When I think of the mentors in my life who have most shaped my career, David Altschuler is at the top of the list.
I first met David when I was a medical student, and I spent my last year of my MD-PhD working in his lab at Massachusetts General Hospital. At the time, a new type of DNA sequencer (Solexa, soon to be acquired by Illumina) had just arrived at the Broad, and I raised my hand to be one of the people in his lab to get it up and running.
At the time, most of David's lab was working on genome-wide association studies (GWASs), but David believed that sequencing was the next horizon. This gave me the opportunity to work with him closely, and figure out how next-generation sequencing could impact human genetics.
For reasons that I will never understand, and can never repay, David kept track of me as I went from his lab to residency and fellowship. Once a month, I would go over to his house on weekends and talk with him about the interface of cloud computing, machine learning, and biomedical research.
In particular, I remember sitting in his backyard one afternoon. I asked him why he gave so much of his time, as I felt like I had so little to offer in return. He said, "When I look at my calendar every day, most of it is bureaucracy. A lot of meetings, often very confrontational or controversial. It's not fun. And then, there are these rare and treasured meetings, where I get to spend an hour with a young trainee, who just wants advice and needs somebody to talk things through with. This is the most rewarding part of my day. These are the meetings I look forward to when I look at my calendar each morning!"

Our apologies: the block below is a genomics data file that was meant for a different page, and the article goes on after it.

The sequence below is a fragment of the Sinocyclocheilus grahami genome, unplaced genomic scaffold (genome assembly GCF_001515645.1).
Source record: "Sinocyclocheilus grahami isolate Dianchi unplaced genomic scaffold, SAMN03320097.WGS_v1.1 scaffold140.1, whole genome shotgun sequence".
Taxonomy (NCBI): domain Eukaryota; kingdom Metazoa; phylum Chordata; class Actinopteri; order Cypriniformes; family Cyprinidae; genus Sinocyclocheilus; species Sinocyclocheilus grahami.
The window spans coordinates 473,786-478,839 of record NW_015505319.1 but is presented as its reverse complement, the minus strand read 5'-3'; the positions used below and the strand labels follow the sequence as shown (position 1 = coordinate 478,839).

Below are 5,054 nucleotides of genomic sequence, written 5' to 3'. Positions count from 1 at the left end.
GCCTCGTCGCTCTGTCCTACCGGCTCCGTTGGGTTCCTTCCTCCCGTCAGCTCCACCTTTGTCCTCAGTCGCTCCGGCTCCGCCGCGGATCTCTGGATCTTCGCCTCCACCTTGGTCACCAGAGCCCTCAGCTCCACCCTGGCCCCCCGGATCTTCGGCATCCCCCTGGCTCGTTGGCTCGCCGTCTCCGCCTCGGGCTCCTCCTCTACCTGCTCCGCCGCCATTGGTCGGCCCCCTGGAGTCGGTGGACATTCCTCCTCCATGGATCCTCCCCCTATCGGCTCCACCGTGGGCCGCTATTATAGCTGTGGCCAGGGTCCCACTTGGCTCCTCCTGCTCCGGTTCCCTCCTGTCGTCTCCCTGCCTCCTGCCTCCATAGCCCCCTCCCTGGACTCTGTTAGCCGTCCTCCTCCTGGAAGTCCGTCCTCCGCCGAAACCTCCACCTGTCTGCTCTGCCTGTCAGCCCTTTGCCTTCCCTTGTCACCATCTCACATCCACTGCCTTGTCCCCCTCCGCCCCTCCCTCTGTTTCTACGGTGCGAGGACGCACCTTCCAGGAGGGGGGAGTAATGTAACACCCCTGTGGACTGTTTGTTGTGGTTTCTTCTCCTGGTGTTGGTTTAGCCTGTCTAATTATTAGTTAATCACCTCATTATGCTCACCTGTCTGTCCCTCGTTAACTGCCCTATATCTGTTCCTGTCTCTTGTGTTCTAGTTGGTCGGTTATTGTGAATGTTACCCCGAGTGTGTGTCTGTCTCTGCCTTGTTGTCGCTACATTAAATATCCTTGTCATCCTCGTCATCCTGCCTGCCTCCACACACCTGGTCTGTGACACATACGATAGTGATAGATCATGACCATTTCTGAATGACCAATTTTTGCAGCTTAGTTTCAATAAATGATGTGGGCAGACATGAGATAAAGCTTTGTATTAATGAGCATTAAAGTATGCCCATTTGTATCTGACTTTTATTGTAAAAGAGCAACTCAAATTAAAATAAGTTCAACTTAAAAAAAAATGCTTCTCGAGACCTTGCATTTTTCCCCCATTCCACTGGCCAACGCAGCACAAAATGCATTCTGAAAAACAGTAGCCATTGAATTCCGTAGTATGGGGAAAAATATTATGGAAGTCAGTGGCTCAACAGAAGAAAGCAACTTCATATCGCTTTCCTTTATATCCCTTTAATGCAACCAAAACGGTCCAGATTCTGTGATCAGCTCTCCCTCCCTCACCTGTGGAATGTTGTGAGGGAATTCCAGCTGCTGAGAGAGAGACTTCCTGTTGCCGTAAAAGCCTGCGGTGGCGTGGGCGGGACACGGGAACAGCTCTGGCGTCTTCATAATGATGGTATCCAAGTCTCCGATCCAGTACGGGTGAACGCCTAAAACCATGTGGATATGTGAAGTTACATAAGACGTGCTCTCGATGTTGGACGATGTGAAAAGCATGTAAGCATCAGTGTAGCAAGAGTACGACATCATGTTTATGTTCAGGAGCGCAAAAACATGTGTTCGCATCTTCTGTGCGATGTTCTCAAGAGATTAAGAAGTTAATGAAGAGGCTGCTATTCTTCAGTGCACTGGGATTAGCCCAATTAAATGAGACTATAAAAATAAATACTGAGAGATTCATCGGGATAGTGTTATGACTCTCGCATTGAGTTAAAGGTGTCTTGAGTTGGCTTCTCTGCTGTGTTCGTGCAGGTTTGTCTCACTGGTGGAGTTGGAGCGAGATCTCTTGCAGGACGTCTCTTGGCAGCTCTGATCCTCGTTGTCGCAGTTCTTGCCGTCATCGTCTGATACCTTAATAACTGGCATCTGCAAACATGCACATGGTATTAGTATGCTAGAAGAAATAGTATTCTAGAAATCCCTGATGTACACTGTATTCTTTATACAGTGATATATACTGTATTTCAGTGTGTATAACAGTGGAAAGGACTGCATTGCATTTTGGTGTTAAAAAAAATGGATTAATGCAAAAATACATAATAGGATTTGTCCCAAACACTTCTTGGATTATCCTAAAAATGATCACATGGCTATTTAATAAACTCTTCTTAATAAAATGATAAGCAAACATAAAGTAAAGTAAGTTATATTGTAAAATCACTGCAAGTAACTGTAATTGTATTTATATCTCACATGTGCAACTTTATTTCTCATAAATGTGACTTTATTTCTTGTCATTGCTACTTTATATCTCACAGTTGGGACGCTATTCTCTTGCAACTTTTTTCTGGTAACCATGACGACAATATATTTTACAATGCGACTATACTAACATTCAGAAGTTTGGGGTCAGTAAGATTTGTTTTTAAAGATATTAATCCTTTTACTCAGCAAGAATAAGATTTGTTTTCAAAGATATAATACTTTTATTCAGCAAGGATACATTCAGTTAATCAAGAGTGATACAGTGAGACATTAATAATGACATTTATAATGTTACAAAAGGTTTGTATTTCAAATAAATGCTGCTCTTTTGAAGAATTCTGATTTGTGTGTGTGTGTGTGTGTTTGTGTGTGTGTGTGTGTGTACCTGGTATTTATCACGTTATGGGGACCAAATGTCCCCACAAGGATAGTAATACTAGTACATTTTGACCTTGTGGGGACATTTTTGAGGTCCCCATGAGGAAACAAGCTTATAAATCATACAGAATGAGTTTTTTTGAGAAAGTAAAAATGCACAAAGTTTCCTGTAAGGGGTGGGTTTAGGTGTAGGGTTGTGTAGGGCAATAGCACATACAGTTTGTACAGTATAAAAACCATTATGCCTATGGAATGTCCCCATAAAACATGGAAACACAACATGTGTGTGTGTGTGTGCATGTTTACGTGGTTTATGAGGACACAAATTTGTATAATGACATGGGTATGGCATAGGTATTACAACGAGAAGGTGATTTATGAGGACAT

In addition to being a great mentor, one of the things that I most admire about David is his unvarnished quest for the truth. He is willing to look convention in the face, and when it smells wrong, he digs into the data. If there's something that is operationally hard, but needs to get done, he's not afraid to roll up his sleeves and take it on. I've tried to emulate this a lot in my own scientific pursuits.
I cannot express how much I enjoyed speaking with him today on Theory and Practice!